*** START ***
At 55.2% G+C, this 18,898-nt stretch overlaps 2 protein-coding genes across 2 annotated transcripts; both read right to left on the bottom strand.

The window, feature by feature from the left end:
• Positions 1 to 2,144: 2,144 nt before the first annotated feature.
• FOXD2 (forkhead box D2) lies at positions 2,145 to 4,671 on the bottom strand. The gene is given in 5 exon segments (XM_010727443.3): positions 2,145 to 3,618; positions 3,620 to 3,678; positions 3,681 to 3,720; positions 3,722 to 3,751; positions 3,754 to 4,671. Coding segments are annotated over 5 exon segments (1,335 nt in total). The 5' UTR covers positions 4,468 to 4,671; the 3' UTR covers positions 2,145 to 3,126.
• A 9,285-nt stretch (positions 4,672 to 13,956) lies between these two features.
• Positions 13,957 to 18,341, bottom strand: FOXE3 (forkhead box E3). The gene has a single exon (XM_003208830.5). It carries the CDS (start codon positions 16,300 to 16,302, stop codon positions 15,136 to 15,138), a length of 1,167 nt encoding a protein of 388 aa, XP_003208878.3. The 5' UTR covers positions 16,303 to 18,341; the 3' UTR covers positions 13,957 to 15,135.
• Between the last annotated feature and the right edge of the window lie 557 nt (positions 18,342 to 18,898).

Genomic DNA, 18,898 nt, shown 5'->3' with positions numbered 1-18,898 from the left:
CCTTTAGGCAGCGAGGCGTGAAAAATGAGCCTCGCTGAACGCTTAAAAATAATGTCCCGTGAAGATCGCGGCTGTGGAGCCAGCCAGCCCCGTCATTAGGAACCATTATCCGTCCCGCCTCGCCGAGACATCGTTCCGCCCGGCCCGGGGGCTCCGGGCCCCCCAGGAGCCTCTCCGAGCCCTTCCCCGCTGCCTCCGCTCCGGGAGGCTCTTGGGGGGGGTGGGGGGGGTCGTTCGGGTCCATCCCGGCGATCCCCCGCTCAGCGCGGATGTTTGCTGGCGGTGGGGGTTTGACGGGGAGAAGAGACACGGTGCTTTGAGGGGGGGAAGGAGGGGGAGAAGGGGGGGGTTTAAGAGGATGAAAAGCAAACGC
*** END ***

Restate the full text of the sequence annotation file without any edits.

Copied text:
At 55.2% G+C, this 18,898-nt stretch overlaps 2 protein-coding genes across 2 annotated transcripts; both read right to left on the bottom strand.

The window, feature by feature from the left end:
• Positions 1 to 2,144: 2,144 nt before the first annotated feature.
• FOXD2 (forkhead box D2) lies at positions 2,145 to 4,671 on the bottom strand. The gene is given in 5 exon segments (XM_010727443.3): positions 2,145 to 3,618; positions 3,620 to 3,678; positions 3,681 to 3,720; positions 3,722 to 3,751; positions 3,754 to 4,671. Coding segments are annotated over 5 exon segments (1,335 nt in total). The 5' UTR covers positions 4,468 to 4,671; the 3' UTR covers positions 2,145 to 3,126.
• A 9,285-nt stretch (positions 4,672 to 13,956) lies between these two features.
• Positions 13,957 to 18,341, bottom strand: FOXE3 (forkhead box E3). The gene has a single exon (XM_003208830.5). It carries the CDS (start codon positions 16,300 to 16,302, stop codon positions 15,136 to 15,138), a length of 1,167 nt encoding a protein of 388 aa, XP_003208878.3. The 5' UTR covers positions 16,303 to 18,341; the 3' UTR covers positions 13,957 to 15,135.
• Between the last annotated feature and the right edge of the window lie 557 nt (positions 18,342 to 18,898).

Genomic DNA, 18,898 nt, shown 5'->3' with positions numbered 1-18,898 from the left:
CCTTTAGGCAGCGAGGCGTGAAAAATGAGCCTCGCTGAACGCTTAAAAATAATGTCCCGTGAAGATCGCGGCTGTGGAGCCAGCCAGCCCCGTCATTAGGAACCATTATCCGTCCCGCCTCGCCGAGACATCGTTCCGCCCGGCCCGGGGGCTCCGGGCCCCCCAGGAGCCTCTCCGAGCCCTTCCCCGCTGCCTCCGCTCCGGGAGGCTCTTGGGGGGGGTGGGGGGGGTCGTTCGGGTCCATCCCGGCGATCCCCCGCTCAGCGCGGATGTTTGCTGGCGGTGGGGGTTTGACGGGGAGAAGAGACACGGTGCTTTGAGGGGGGGAAGGAGGGGGAGAAGGGGGGGGTTTAAGAGGATGAAAAGCAAACGC